Between the start of January and the end of June 2017, there has been a net increase of 868 new prison officers. That puts us well on track to recruit 2,500 new officers by December 2018.
The Minister will be aware of the major drugs finds and related problems at Holme House prison in my constituency, where experienced officers have left and have been replaced by 18-year-old recruits. Does he really think that recruiting youngsters is the answer when it comes to meeting the needs of our increasing prison population, tackling drugs, and solving the crisis in the Prison Service?
I take issue with the implication behind the hon. Gentleman’s question. We are recruiting new prison officers. We were all inexperienced once, but that did not mean that we were not capable of doing our jobs. I have been to the Newbold Revel training centre; I know that many of our recruits are of the highest calibre, and that the recruitment methods are those that have been used over a number of years. The Opposition did not believe that we could deliver these numbers, but we are delivering them, and I think that the Opposition should be supporting the Government.
As a result of the Government’s excellent policy, a new, modern prison has been built in Wellingborough. Can the Minister tell me how many of the new prison officers will be working there, and when the prison might open? If he cannot do so now, will he write to me, please?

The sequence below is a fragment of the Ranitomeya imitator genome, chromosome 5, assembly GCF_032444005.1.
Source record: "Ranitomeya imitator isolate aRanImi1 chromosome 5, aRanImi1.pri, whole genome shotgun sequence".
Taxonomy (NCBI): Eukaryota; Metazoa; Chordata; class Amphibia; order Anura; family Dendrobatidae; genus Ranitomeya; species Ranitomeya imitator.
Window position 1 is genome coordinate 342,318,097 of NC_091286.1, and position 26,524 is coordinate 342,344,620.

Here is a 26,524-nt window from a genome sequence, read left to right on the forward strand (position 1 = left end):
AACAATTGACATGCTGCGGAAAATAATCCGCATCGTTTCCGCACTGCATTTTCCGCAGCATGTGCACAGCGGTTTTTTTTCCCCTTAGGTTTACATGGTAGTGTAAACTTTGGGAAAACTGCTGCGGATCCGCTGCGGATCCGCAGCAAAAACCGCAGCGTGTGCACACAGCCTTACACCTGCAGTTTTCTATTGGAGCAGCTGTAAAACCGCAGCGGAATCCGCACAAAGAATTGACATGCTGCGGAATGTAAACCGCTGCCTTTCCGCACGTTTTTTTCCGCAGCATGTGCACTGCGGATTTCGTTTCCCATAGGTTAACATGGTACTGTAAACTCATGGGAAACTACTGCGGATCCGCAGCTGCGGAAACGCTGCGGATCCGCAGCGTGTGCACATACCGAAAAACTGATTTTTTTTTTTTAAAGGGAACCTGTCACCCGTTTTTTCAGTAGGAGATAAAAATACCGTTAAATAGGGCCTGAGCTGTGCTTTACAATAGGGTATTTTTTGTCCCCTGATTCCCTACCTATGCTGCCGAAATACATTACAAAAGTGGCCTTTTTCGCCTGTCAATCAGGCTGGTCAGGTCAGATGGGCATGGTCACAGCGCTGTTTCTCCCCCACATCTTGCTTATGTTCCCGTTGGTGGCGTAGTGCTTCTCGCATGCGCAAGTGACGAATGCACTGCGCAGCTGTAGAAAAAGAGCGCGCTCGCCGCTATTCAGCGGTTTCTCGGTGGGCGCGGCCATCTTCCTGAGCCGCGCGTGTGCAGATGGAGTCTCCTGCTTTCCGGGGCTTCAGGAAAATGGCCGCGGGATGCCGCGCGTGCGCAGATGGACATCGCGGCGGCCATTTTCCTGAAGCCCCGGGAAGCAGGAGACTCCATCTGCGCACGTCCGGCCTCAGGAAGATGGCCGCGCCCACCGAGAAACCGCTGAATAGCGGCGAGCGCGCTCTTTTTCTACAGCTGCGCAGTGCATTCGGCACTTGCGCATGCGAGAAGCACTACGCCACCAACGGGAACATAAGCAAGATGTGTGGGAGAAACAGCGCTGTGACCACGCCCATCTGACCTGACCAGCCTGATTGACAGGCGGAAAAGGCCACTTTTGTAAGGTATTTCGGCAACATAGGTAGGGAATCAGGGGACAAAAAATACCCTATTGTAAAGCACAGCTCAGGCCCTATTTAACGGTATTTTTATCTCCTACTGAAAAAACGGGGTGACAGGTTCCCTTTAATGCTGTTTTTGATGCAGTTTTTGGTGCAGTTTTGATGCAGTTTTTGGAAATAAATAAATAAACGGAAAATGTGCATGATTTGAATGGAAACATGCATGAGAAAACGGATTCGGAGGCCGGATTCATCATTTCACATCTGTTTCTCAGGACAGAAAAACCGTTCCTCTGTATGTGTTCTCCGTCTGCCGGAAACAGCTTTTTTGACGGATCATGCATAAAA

The Minister is boasting about the number of prison officers who have been recruited this year, but the Ministry’s own figures show that 35 prisons—a third of the total—have suffered a fall in frontline officer numbers since January this year. Is this another example of what the former director-general of the Prison Service now describes as Ministers
“doing nothing except issue cheery press releases...which suggest all is going precisely to plan”?
It has nothing to do with “cheery press releases”. There are 868 people on the payroll, who have started work in our prisons and are doing a heroic and brave job. We promised to invest £100 million to recruit 2,500 new officers by the end of 2013, and we are on track to deliver that target. Of course there are wider issues in our prison system, such as the retention of officers, but we are working on those. We are also going beyond that, recruiting smart graduates to work on the frontline, and we have exceeded our targets for the Unlocked programme.
Those are not boasts. It was the Opposition who talked prison officers down and said that no one would want to work in our prisons. It is good to see people stepping up to do what is a brave and challenging job.